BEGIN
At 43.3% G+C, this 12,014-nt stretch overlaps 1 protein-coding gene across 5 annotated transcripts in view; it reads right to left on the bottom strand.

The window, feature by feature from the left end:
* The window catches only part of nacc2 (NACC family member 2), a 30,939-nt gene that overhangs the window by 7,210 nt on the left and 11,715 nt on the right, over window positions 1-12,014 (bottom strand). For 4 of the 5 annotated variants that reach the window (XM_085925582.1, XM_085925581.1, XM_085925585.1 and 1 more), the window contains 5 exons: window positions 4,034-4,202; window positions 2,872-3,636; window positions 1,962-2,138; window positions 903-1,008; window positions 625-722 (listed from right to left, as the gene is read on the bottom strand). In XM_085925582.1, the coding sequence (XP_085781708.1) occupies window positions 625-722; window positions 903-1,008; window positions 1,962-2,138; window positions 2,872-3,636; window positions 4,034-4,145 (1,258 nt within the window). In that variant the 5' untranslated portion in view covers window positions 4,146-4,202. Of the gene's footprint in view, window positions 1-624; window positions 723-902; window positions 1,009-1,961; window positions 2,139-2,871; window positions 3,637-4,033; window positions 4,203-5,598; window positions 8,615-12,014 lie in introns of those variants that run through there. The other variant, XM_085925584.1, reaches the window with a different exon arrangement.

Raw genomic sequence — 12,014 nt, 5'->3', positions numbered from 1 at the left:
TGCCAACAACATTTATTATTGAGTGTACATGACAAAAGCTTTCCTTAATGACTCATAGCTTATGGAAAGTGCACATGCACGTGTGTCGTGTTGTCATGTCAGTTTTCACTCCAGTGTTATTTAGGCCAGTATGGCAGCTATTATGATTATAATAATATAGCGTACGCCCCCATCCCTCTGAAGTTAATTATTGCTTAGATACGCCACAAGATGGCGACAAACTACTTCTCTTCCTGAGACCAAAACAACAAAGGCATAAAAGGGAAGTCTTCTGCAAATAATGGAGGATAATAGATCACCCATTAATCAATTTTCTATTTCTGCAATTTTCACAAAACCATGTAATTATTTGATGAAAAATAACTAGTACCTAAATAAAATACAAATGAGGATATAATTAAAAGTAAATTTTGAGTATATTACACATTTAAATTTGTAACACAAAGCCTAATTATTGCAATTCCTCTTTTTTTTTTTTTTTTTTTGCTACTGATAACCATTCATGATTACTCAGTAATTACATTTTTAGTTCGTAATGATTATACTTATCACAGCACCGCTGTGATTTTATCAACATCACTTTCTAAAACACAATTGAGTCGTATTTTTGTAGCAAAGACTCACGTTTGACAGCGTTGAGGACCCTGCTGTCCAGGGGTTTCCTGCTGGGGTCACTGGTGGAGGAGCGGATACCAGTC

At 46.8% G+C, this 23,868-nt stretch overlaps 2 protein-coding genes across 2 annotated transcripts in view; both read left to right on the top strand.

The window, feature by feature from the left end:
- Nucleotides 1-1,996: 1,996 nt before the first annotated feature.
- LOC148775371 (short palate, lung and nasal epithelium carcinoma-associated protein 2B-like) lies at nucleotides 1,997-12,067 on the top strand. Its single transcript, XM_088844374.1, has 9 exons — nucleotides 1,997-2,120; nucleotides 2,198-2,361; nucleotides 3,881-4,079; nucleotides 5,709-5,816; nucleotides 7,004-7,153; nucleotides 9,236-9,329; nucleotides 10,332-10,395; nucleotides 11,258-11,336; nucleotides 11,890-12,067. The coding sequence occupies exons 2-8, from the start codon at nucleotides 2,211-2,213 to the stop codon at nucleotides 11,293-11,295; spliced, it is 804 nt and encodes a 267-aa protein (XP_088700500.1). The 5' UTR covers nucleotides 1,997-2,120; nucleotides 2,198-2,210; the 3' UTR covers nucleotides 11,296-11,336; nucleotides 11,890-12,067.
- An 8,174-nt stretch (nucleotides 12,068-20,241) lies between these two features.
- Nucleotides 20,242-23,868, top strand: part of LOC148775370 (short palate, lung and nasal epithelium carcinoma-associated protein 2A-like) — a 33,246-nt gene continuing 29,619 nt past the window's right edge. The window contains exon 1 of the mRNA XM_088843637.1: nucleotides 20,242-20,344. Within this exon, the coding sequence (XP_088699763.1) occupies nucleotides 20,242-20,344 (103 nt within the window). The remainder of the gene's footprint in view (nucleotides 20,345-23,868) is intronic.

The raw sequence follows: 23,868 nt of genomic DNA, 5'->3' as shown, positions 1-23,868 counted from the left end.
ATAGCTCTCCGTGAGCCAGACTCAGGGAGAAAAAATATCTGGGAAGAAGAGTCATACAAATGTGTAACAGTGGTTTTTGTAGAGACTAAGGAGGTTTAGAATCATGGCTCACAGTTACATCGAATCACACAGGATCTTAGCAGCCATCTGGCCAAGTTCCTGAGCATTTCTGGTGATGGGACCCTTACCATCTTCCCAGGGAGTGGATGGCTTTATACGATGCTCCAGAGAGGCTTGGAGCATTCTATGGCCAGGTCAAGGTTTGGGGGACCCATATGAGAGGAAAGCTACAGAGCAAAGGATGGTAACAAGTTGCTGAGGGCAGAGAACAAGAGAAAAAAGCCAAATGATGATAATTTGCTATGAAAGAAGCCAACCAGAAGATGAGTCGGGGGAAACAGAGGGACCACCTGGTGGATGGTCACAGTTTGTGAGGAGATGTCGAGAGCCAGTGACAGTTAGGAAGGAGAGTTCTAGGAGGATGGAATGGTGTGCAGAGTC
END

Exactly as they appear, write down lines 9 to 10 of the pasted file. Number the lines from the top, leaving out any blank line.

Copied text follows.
- LOC148775371 (short palate, lung and nasal epithelium carcinoma-associated protein 2B-like) lies at nucleotides 1,997-12,067 on the top strand. Its single transcript, XM_088844374.1, has 9 exons — nucleotides 1,997-2,120; nucleotides 2,198-2,361; nucleotides 3,881-4,079; nucleotides 5,709-5,816; nucleotides 7,004-7,153; nucleotides 9,236-9,329; nucleotides 10,332-10,395; nucleotides 11,258-11,336; nucleotides 11,890-12,067. The coding sequence occupies exons 2-8, from the start codon at nucleotides 2,211-2,213 to the stop codon at nucleotides 11,293-11,295; spliced, it is 804 nt and encodes a 267-aa protein (XP_088700500.1). The 5' UTR covers nucleotides 1,997-2,120; nucleotides 2,198-2,210; the 3' UTR covers nucleotides 11,296-11,336; nucleotides 11,890-12,067.
- An 8,174-nt stretch (nucleotides 12,068-20,241) lies between these two features.